March 3, 2016

Fear of seeing the law is alive

Orhan Kemal Cengiz

The Constitutional Court has been playing a dual role nowadays in Turkey.

For cases that do not threaten the status quo, the court issues decisions which are in favor of freedom.

In those cases that have the potential to irritate the government, we witness different standards. The final verdicts in these cases have either constantly been delayed or the court tends to find no violation.

In the case of Hidayet Karaca, the director of the Samanyolu Media Group who stands accused of transmitting Fethullah Gülen's messages to police officers via TV series, the court, for example, decided that there was reasonable suspicion that he committed a crime and rejected his appeal.

In another case, introduced by journalist Mehmet Baransu, who is accused of espionage, publishing classified documents and so on, we see the Constitutional Court has not taken this case for more than one year, during which Baransu has been staying in a maximum security prison.

In the case concerning the arrest of Cumhuriyet Editor-in-Chief Can Dündar and Ankara representative Erdem Gül, the court has adopted a different approach; in three months it concluded its review and rendered a verdict which stated that a violation of their rights had occurred. Dündar and Gül were consequently set free.

If I were to criticize this judgment, I would only say that we wish to see the same sensitivity on the part of the court toward all journalists currently in prison.

Apart from this, I believe they rightfully applied European Court of Human Rights (ECtHR) case law to Dündar and Gül's case and set them free.

However, President Recep Tayyip Erdoğan and his supporters are furious about this judgment and every day we hear their “critical remarks” about the court's decision -- even threats directed at members of the court.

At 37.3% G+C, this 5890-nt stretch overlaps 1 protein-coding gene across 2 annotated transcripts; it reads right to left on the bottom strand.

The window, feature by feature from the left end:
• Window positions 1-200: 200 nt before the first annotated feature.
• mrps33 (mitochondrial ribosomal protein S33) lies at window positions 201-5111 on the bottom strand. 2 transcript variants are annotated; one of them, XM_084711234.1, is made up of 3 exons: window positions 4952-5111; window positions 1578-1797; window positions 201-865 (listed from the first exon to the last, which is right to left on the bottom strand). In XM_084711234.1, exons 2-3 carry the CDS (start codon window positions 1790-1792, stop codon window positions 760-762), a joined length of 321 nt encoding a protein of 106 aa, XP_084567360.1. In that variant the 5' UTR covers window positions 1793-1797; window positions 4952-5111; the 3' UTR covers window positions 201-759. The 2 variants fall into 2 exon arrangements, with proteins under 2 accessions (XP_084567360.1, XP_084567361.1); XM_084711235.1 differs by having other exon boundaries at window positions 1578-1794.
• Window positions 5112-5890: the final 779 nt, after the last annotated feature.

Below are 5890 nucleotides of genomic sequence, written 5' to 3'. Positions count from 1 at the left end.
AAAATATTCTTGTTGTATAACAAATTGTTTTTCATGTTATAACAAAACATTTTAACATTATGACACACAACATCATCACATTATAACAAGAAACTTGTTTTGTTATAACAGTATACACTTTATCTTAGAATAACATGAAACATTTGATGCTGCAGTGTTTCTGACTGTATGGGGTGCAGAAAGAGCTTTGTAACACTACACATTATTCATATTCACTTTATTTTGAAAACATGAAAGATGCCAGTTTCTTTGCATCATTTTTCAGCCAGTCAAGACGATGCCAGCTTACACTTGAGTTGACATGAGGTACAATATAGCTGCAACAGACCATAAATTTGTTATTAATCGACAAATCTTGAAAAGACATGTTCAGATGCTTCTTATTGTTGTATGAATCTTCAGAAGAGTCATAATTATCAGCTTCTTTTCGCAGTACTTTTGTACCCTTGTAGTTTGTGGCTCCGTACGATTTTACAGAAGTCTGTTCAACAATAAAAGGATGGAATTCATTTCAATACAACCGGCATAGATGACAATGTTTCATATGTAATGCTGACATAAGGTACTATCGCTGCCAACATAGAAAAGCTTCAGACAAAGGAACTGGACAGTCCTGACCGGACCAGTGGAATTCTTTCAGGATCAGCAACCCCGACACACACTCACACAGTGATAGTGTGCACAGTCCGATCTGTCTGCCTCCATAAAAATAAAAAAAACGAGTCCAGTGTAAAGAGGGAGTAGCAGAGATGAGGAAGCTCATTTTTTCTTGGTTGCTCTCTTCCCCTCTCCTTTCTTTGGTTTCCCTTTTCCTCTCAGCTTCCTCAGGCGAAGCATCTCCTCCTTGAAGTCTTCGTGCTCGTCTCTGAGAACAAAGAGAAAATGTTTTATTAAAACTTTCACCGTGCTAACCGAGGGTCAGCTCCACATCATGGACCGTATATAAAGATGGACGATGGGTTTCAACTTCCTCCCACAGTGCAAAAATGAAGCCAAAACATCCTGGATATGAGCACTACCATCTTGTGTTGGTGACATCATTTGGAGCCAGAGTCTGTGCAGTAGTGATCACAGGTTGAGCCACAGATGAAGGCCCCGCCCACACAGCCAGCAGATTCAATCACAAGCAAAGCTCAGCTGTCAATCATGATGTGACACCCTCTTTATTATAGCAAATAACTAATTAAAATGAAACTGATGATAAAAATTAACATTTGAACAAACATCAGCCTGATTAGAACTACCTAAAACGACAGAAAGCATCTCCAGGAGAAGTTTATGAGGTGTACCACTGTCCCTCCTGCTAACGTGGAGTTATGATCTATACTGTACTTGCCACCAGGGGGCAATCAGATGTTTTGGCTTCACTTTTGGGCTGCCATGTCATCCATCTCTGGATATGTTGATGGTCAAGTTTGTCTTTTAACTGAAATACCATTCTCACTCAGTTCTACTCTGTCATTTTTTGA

One deputy from the ruling Justice and Development Party (AKP) went even further to say that the members of the court should be arrested for attempting a coup with this decision.

Erdoğan said he cannot respect this judgment and that he would not honor it.

No one could possibility understand this “honoring” part since Erdoğan is not a judge or a prosecutor who is in a position to decide whether or not to free Gül and Dündar.

He even criticizes the lower court for obeying the Constitutional Court's decision and freeing Gül and Dündar. This lower court, according to Erdoğan, should have rejected the decision of the Constitutional Court.

If Erdoğan's ruling elites did not have that much fear of seeing the legal mechanism working properly, they could think that this decision was a huge relief for them. The Constitutional Court only issued a decision that led to the release of two journalists whose arrest has attracted a lot of international attention. It did not take any major steps that can disturb the status quo in Turkey by, let's say, dealing a major blow to the witch hunt against members of the Gülen movement or by annulling the law concerning peace judges, which has turned into a guillotine of this government. And this decision of the court created the wrong image that the rule of law still exists in Turkey.

Instead of supporting the court, which would change the image that Turkey is being ruled by a dictator, they are trying to discredit and pressure the court over this decision.

The fear of being held accountable before the law must be so big that it has blurred all reasoning and they cannot see that this decision of the Constitutional Court, while not dealing any major blow to the status quo, would create an image that there is still separation of powers in Turkey and a functioning democracy.

They cannot tolerate any sign that the law is still alive.

Published on Today's Zaman, 3 March 2016, Thursday